Numbers only tell half of the story
We all do it – and a lot of it. Most of us go to work, do our job, and repeat. We are so focused on our job that imagining an easier way to do it only happens in our dreams. What we may or may not be acutely aware of as workers is that 20-40% of our job includes manual and low value tasks. Think about it, even highly paid CPAs are spending their days pulling reports and massaging data – what a waste of productivity! Facts and figures only tell half of the story – the other half is up to you, how they are interpreted and apply to you. I hope you enjoy the numbers within this blog but more importantly, if it applies, that meaningful change is acted upon and realized within your daily work life and that of your organization.
But why is this important?
What trends have emerged in the workplace, and what impact do these trends have on our customer experience, employee experience, and strategically on the organization’s ability to navigate the next several years? The IDC tells us that 30% of customers are forecasted to leave a brand and never return due to an awful experience. Contributors to this include manual process management, manual data entry and manual decision making. If your middle-back-office processes are manual, this statistic may apply.
Customers are important but so are we! 74% of HR professionals are concerned over workplace digital divides, according to CompTIA. A distributed workforce means a distributed workflow – managing a distributed process across states and time zones via email and meetings contributes to the digital divide, and the lengthy customer wait times.
Finally, strategically speaking, 50% of CEOs, according to Your Story, feel that their organizations lack innovative processes that enable adoption and swift response to disruptive circumstances. This means that not only is process excellence important to our customers and employees, but a lack of process excellence leads to organizational rigidity and stifles innovation.
These three startling statistics underscore the negative impact our customers, employees and organizations are dealing with in a pre-automated business environment. Thankfully, hyperautomation is here – and is very real. Let’s look at the positive impact that hyperautomation is driving today.
What is the rationale?
Customers don’t want to wait on us, employees don’t want to be in gridlock, and our organization does not want to be rigid. So where are managers and organizational leaders starting their digital automation journeys, and why? For starters, 90% of COOs who are scaling digital automation are doing it to create higher value work for their existing employees, according to an IBM Institute for Business Value (IBV) study. You have likely heard this a lot, but it makes sense. By automating some portion of the manual, copy and paste, and spaghetti-processes that are not properly managed today, IT Wire has reported that organizations can 10x the speed and accuracy of work. Specifically, if you are on a corporate finance, operational (like supply chain or sales ops), HR or a Procurement team and have undergone an automation project, then you and your colleagues will be left only with higher value work to do! This is 90% of every COO’s dream.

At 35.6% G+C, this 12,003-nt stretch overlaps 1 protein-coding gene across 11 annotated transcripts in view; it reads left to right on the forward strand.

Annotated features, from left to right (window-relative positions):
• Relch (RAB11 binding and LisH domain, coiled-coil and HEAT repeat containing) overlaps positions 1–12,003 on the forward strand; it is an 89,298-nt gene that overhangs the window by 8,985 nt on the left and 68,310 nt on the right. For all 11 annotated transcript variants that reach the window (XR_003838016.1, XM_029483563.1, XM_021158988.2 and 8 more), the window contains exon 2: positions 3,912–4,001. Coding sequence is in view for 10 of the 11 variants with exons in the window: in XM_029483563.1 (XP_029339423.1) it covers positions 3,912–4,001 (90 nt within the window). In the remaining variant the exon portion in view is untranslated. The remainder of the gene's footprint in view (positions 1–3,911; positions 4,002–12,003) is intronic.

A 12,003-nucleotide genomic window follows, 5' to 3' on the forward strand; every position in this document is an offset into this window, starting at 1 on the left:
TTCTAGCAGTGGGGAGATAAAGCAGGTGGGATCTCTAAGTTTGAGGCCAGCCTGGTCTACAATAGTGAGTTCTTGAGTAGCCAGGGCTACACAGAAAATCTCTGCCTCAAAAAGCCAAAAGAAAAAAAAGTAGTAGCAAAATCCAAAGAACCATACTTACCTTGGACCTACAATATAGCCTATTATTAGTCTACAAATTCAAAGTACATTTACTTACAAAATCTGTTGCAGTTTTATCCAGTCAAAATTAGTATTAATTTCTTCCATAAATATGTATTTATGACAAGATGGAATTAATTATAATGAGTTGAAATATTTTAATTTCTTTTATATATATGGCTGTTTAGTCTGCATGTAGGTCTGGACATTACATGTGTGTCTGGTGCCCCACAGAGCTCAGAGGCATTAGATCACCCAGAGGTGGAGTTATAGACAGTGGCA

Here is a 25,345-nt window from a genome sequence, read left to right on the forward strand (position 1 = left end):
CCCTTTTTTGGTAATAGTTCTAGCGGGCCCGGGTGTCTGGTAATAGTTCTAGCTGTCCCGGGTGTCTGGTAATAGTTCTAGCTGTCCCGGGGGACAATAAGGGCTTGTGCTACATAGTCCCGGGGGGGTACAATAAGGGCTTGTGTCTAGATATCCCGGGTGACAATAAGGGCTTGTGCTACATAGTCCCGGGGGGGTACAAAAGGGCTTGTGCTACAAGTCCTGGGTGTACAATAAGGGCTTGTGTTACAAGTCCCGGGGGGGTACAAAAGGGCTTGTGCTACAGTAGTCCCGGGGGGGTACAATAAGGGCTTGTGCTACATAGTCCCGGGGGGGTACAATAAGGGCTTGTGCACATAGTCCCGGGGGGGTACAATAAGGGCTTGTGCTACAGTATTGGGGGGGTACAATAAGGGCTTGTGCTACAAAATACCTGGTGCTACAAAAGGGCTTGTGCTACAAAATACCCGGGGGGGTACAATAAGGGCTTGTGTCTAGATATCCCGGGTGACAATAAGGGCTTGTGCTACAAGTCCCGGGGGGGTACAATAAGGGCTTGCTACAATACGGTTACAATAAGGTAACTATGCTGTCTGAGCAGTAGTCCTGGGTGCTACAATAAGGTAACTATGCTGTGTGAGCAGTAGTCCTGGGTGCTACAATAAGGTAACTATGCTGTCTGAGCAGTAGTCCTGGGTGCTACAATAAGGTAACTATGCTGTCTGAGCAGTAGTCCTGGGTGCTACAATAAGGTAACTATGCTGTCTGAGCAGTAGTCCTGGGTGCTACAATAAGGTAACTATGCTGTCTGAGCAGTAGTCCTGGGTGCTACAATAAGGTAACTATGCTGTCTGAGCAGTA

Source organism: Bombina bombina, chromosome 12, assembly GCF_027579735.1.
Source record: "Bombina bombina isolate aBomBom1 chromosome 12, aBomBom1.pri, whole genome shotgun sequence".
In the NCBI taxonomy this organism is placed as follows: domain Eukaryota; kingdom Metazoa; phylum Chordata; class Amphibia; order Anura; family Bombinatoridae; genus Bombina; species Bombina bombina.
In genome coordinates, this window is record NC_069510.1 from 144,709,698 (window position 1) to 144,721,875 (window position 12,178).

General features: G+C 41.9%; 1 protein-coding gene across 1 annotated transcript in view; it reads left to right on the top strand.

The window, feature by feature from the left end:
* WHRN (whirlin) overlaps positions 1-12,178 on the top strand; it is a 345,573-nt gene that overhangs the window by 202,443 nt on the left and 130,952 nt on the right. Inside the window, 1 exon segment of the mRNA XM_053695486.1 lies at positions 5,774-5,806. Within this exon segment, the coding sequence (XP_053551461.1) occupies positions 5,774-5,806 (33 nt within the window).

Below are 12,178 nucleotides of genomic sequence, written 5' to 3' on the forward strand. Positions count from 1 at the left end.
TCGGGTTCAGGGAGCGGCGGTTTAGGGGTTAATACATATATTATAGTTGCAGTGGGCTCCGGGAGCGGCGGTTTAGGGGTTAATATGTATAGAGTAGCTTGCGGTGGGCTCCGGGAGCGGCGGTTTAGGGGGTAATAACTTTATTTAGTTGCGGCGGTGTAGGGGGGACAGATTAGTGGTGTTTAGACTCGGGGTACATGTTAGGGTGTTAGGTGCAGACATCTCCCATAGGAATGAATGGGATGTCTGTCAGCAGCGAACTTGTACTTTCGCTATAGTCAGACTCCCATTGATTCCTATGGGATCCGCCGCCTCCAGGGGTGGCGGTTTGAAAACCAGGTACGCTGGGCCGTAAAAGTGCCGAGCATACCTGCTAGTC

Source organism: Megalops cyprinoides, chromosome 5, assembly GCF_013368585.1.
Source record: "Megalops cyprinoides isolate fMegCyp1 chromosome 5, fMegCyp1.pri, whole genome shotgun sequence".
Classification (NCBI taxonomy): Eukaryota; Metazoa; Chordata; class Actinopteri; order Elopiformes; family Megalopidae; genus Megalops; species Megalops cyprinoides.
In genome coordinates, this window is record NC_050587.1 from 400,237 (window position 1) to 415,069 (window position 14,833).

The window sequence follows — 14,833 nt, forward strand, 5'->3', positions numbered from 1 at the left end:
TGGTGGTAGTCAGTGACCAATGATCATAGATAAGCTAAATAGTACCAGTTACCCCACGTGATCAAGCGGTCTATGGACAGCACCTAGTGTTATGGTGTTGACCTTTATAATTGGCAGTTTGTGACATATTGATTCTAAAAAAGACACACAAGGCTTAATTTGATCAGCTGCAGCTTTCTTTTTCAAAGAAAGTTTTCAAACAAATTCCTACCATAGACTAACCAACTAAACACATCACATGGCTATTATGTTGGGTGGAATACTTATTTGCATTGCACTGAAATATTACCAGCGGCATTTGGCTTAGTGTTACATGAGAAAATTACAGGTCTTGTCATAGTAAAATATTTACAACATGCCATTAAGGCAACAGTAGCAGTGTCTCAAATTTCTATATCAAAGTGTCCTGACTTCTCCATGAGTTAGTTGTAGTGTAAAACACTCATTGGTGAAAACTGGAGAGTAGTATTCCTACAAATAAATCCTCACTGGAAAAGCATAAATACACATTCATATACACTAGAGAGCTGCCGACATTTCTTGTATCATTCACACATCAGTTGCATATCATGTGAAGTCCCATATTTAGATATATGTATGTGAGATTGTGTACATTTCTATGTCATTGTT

Part and parcel to 10x-ing the speed and accuracy of certain manual tasks and isolating higher value work for your employees is productivity. That is why according to Analytics Insight, 34% of organizations are adopting hyperautomation (for employee productivity reasons). Productivity reduces operational costs – specifically, Gartner estimates a categorical 30% reduction here by 2024 through hyperautomation. It is no surprise that hyperautomation drives improvements in categories such as speed, accuracy, value of work, and operational cost, all of which drives customer satisfaction, which according to Analytics Insight is 21% of respondent’s rationale for adopting hyperautomation. Regardless of the rationale, adopters are experiencing a host of value form digital automation.
Has it been done before?
Digital Automation is not new, and if organizations have not begun their journey, they’re falling behind. McKinsey has reported that 2.6 trillion hours of work are being automated per year in the US alone and the Wall Street Journal has reported a whopping 37,000 US-based AI job postings, which is up 45% from the previous year. This uptick in AI jobs will deliver $134 billion in labor value in 2022, per an IBM IBV study.
The transition of manual and low-value work from knowledge workers over to digital automation is not only paramount but also very real. The World Economic Forum has reported that the division of labor has transitioned from 71%/29% human/machine in 2018 to 58%/48% by 2022. Reflected in job openings, labor value and the opinions of globally respected consulting firms, hyperautomation is not new and if organizations haven’t begun to adopt it, they’re falling behind.
So, what is stopping you?
31.9% of respondents say that the largest barrier to adoption is a lack of skill. This makes sense and is why organizations like IBM and Salient Process are here. Together we partner with our clients to help them overcome the skills barrier and adoption curve. In summary, I’d like to say something like “manually kicking the can is no longer an option” but that would be leading the witness. I hope you enjoy the numbers within this blog but more importantly, if it applies, that meaningful change is acted upon and realized within your daily work life and that of your organization.